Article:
A Simpler Model
The meaning of the bootstrap confidence values can be more easily explained using a simple normal model rather than the multinomial model. This same tactic is used in Felsenstein and Kishino (4). Now we assume that the data x = (x_{1}, x_{2}) is a two dimensional normal vector with expectation vector μ = (μ_{1}, μ_{2}) and identity covariance matrix, written In other words x_{1} and x_{2} are independent normal variates with expectations μ_{1} and μ_{2}, and variances 1. The obvious estimate of μ is μ̂ = x, and we will use this notation in what follows. The μplane is partitioned into regions ℛ_{1}, ℛ_{2}, ℛ_{3}, . . . similarly to Fig. 3. We observe that μ̂ lies in one of these regions, say ℛ_{1}, and we wish to assign a confidence value to the event that μ itself lies in ℛ_{1}.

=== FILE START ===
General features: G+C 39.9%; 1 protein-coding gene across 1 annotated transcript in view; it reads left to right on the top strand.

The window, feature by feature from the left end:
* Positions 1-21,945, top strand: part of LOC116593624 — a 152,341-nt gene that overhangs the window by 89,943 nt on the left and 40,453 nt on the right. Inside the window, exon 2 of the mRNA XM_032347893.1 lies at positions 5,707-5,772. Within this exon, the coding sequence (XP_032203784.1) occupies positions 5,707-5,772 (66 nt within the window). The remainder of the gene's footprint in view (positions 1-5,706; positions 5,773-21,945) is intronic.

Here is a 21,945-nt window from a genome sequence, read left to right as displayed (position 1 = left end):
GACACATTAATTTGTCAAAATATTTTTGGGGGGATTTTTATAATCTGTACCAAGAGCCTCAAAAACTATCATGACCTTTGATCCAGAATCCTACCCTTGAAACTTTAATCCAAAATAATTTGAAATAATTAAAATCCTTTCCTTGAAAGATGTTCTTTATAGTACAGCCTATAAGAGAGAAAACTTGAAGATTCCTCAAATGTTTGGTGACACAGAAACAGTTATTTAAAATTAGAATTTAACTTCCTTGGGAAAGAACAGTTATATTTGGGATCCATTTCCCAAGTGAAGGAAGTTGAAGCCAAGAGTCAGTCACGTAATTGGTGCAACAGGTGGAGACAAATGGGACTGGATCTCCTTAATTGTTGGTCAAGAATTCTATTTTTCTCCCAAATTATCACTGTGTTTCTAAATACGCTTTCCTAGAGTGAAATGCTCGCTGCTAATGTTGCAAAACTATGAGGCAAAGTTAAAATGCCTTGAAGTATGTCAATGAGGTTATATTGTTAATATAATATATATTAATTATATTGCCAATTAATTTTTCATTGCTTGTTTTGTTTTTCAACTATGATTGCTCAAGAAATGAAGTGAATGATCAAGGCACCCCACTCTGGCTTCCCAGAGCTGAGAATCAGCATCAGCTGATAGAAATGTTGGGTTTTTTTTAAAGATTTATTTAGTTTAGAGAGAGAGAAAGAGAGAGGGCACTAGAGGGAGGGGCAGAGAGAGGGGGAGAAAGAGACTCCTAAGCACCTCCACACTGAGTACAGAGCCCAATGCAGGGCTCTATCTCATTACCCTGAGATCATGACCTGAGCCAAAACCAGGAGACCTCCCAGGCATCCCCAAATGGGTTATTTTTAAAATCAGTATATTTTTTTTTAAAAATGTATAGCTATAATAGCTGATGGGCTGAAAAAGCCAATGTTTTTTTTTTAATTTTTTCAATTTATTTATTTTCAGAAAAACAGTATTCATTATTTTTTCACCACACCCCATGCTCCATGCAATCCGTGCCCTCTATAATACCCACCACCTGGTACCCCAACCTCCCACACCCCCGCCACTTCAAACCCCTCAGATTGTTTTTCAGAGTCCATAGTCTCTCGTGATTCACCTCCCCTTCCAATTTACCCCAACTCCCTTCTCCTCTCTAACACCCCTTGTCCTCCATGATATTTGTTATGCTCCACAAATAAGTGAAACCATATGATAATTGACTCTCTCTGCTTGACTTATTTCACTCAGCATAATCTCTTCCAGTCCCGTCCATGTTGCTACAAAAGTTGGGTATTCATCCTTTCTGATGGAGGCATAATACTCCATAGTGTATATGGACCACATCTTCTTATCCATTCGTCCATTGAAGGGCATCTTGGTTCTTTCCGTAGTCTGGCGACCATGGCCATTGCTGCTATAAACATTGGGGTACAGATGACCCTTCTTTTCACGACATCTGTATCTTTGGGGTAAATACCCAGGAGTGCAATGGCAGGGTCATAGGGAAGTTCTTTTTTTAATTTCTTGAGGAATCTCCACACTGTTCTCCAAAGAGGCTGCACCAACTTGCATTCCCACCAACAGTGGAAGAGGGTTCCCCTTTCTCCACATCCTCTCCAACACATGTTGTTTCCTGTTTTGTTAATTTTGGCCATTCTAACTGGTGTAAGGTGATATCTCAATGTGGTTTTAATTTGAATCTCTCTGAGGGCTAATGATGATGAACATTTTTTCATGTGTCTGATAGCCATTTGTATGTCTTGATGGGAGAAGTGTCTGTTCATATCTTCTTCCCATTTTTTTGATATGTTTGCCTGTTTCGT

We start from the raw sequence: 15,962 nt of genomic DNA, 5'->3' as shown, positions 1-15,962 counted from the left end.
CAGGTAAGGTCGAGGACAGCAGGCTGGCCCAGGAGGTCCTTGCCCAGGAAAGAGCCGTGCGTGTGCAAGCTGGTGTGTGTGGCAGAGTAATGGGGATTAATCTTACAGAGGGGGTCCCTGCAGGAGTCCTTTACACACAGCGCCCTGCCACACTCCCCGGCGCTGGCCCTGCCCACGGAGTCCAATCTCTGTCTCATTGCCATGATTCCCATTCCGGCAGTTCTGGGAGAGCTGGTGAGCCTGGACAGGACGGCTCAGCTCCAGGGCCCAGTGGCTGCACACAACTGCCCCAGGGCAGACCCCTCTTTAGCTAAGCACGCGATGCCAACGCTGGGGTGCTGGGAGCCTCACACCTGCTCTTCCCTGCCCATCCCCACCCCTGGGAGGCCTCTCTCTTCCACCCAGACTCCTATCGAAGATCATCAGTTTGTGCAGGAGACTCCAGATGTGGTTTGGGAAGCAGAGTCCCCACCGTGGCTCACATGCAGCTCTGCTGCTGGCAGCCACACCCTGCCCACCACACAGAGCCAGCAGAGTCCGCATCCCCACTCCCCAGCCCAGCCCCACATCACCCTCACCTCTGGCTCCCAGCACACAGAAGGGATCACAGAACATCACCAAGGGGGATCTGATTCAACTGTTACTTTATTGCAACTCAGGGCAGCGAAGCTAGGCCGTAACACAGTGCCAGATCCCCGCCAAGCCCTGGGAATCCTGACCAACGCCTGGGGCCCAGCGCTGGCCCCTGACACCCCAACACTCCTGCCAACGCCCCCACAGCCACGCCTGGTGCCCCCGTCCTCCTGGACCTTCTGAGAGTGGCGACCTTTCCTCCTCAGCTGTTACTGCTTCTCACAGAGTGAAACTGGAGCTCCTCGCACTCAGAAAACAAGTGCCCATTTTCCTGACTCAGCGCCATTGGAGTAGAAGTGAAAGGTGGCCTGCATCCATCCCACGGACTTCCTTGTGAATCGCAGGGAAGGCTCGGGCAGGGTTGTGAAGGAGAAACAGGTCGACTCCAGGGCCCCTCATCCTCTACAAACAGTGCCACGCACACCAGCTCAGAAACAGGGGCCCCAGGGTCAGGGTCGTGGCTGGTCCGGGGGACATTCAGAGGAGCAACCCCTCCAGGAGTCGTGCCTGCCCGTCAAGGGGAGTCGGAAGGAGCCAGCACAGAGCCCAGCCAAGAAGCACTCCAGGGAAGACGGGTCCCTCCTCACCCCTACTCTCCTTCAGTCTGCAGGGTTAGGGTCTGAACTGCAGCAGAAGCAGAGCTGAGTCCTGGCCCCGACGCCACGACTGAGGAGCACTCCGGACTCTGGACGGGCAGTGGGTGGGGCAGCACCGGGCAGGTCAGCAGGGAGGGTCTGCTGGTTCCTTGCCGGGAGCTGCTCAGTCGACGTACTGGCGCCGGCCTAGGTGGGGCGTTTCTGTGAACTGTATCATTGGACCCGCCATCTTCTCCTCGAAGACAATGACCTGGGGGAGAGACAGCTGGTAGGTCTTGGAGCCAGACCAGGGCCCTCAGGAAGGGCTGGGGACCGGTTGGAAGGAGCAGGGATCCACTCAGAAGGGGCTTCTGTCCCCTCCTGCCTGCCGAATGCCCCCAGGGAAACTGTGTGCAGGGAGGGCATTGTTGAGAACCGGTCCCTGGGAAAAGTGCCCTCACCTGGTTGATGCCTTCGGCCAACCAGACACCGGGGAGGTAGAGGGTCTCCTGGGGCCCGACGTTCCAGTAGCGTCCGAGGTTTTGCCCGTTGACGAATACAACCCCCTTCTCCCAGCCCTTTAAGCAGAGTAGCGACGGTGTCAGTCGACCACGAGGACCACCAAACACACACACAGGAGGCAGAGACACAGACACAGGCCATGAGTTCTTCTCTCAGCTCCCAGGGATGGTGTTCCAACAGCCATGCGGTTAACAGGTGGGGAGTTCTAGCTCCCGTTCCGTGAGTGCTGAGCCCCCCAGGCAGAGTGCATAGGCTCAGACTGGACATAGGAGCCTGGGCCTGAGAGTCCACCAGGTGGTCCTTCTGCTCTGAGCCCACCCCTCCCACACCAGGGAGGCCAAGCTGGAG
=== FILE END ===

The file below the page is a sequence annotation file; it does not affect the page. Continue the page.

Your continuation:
Two examples are illustrated in Fig. 4. In both of them x = μ̂ = (4.5,0) lies in ℛ_{1}, one of two possible regions. Case I has ℛ_{2} = {μ : μ_{1} ≤ 3}, a halfplane, while case II has ℛ_{2} = {μ : ∥μ∥ ≤3}, a disk of radius 3.
Bootstrap sampling in our simplified problem can be taken to be This is a parametric version of the bootstrap, as in section 6.5 of Efron and Tibshirani (1), rather than the more familiar nonparametric bootstrap considered previously, but it provides the proper analogy with the multinomial model. The dashed circles in Fig. 4 indicate the bootstrap density of μ̂* = x*, centered at μ̂. Felsenstein’s confidence value is the bootstrap probability that μ̂* lies in ℛ_{1}, say The notation Prob_{μ̂} emphasizes that the bootstrap probability is computed with μ̂ fixed and only μ̂* random. The bivariate normal model of this section is simple enough to allow the α̃ values to be calculated theoretically, without doing simulations, Notice that α̃_{II} is bigger than α̃_{I} because ℛ_{1} is bigger in case II.